Mark D. Gearan
Commencement Valedictory Remarks
May 15, 2016
The only thing standing between you and a much warmer inside space – is a brief close from Rev. Charles – and, well, me. So I will be brief.
And my message to you will not be a new one.
But on this day – in this place – with those who have loved and supported you seated right behind you - and those who have taught and mentored you seated right ahead of you – and with your college degree now in hand: I once again ask you to reflect on what is a life of consequence.
For me, one of the powerful dimensions of our mission to prepare you for a life of consequence is that it is a highly individualized conclusion.
Some of you have clearly defined professional plans.
Many of you have an initial pathway to explore.
But all of you have had four years to reflect and consider this question - in and out of the classroom, aided by global study, service opportunities in Geneva, leadership roles in athletics and club, informal conversations with faculty, staff, coaches, fellow students and Geneva neighbors.
So in this last time I have with you together – I urge your ongoing reflection, your ongoing interrogation over the course of your life to this aspiration we have for all of you. It is one that defines the mission of Hobart and William Smith.
But figuring this out with all of the choices before you may seem daunting.
In a recent column by David Brooks he observed that “Americans have always put great emphasis on individual choice. But even by our own standards we’ve had a choice explosion over the past 30 years. Americans now have more choices over more things than any other culture in human history. We can choose between a broader array of foods, media sources lifestyles and identities. We have more freedom to live out our own sexual identities and more religious and nonreligious options to express our spiritual natures. This opening has produced much that is wonderful.” But Brooks observes: “But making decisions well is incredibly difficult, even for high educated professional decision makers.”
So given the vast nature of choices today, my final reflection to you is to consider the lives on this platform today –the Honorary Degree recipients, who share your class year, and who by a considered vote of the Board of Trustees have themselves led lives that we hold out to you as consequential. Lives that have made a difference in their family, their community, in higher education, business and service.
Consider President Joan Stewart – who set off to college as the first in her family to attend. She has led a life devoted to the mind. Renowned scholar and administrator – she blended her interests in the study of languages and literature with administrative acumen to lead one of the nation’s best undergraduate institutions.
Judy Melly served her family’s interests in business, raised a family and in the past 10 years has jumped head, heart and feet into the life of Hobart and William Smith Colleges. Her philanthropic focus and support for the institution borne from her love of our valued alumnus Tom Melly.
John Collins – a life marked by service: to his country as a young man in war; to his hometown as a ‘man in blue’ serving the people of New York City; and to this campus community – sharing his energy and talents over the past 38 years.
While this college degree is his first – his life is marked by consequential service, integrity, gritty determination and principle.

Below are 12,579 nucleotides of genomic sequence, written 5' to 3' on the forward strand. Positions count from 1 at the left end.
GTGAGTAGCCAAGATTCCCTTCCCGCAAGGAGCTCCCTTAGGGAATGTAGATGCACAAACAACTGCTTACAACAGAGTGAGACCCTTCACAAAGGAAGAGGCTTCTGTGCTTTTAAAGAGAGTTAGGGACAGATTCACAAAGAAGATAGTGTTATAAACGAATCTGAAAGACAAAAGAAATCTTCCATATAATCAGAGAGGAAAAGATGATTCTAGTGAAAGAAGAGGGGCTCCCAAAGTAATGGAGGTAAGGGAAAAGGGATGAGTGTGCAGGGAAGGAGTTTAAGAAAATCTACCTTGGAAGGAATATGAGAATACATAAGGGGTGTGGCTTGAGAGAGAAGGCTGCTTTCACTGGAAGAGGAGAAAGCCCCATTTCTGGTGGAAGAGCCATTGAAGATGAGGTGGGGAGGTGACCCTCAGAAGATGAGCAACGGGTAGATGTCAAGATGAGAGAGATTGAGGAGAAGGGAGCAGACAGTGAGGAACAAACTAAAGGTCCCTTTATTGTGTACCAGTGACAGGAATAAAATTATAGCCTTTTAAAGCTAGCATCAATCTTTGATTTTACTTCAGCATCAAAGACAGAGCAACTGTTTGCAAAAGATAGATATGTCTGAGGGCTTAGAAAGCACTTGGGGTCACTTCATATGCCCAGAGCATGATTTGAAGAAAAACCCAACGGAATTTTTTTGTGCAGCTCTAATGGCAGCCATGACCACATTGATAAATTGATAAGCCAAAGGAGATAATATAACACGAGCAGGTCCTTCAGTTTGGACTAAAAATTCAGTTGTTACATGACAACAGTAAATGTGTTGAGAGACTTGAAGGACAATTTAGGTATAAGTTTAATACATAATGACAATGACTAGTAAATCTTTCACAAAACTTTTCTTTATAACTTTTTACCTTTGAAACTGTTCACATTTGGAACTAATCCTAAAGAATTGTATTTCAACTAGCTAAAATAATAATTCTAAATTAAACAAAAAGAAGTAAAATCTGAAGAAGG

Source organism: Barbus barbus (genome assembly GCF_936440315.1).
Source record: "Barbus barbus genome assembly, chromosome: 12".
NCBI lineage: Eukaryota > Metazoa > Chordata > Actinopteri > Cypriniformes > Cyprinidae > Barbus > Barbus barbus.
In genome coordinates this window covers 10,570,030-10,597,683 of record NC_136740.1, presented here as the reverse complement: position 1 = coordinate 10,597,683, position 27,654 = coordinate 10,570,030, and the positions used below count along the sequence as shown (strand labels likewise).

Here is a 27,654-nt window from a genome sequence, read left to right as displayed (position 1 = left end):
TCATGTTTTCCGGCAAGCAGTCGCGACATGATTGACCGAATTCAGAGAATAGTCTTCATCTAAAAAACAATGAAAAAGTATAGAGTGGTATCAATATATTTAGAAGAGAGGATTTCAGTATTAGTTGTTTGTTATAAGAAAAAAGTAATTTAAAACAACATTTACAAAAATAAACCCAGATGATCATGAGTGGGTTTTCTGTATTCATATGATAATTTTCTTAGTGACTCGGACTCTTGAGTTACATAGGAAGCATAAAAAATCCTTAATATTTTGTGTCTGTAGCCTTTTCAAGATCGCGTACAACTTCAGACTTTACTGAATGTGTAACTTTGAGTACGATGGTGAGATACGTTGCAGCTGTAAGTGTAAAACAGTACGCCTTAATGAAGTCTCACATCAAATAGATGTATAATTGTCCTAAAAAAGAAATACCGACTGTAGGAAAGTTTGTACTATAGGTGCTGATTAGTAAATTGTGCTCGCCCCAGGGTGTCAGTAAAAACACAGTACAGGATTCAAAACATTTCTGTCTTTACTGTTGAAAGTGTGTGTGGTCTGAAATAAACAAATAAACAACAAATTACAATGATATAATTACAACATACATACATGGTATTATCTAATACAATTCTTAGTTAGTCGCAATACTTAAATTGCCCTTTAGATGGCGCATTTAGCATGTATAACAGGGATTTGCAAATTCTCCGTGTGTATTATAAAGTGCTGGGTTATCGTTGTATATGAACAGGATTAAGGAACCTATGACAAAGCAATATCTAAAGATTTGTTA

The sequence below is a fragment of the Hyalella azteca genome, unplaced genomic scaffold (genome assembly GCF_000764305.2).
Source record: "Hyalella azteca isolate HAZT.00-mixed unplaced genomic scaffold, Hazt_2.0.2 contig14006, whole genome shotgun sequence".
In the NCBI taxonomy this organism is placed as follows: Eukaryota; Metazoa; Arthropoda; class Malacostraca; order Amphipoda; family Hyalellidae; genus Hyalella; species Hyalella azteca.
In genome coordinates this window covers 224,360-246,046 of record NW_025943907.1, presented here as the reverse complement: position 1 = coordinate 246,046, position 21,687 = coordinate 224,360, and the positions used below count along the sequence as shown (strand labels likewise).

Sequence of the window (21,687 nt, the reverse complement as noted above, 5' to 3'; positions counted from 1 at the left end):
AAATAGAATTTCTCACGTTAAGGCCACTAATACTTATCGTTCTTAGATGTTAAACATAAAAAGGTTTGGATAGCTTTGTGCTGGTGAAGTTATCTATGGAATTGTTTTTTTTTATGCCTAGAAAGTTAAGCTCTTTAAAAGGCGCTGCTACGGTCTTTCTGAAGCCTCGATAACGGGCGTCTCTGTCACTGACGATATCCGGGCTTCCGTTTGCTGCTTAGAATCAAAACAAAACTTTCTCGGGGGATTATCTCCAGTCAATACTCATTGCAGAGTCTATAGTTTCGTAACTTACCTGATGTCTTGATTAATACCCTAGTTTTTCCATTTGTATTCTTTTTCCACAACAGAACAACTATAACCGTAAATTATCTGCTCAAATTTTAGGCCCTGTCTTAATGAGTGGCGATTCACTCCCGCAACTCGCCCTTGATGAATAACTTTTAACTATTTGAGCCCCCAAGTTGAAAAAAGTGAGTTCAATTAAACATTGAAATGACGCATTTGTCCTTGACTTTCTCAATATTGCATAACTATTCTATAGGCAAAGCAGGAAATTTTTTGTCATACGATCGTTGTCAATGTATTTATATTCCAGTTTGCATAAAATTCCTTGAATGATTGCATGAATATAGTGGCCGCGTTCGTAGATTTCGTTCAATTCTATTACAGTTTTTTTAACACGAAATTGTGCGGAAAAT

Speaking of gritty determination – Maureen Collins Zupan. First in her family to attend college, she arrived here in Geneva in 1968 graduated magna cum laude Phi Beta Kappa and blazed a trail for many of her family members.
A successful businesswoman, she entered the workforce at a time when she was the only woman at meetings. Raising a family and navigating the complexities of work-life balance at a time with few models of experience. And she always, always found a way to give back to this institution as a volunteer.
And finally – Dr. Cheryl Dorsey. With three Harvard degrees, the notion of starting a mobile health van for the underserved in Boston was not the common choice for her medical school classmates. But Cheryl Dorsey has led a life core to her values of social innovation and entrepreneurship. Today she directs a global organization and is a leading voice for social entrepreneurship.
So there you have it – a roadmap for inspiration: A doctor, a college professor and president, a retired NYC cop and two successful businesswomen.
All of whom, I would observe, have led a life of consequence.
You will lead and define your own life of consequence. But be guided by the exploration of ideas.
Be guided by a commitment to inclusion and equity - values that inspired this institution’s founders to widen the circle of access: as Bishop Hobart did when he ordained the first African American priest in New York state, the second in the nation; or as William Smith did when he had a vision and supported the creation of a woman’s college more than a century ago.
Be guided by models of citizenship and service of our honorands and what that has meant on this very campus, in higher ed, and in social innovation.
And so Classes of 2016 – with our Trustees, faculty and staff - we leave you with our congratulations. We leave you with our gratitude for your energy, commitment and activism you brought to us, shaped us and made us better. And we leave you with our full confidence in your ability to navigate the many choices before you to make a difference in this world.
We need you out there.
When Elizabeth Blackwell accepted her degree here in Geneva, she said: “Sir – by the help of the Most High – it shall be the effort of my life to shed honor on this diploma.”
Classes of 2016: Make it the effort of your life to shed honor on your diploma.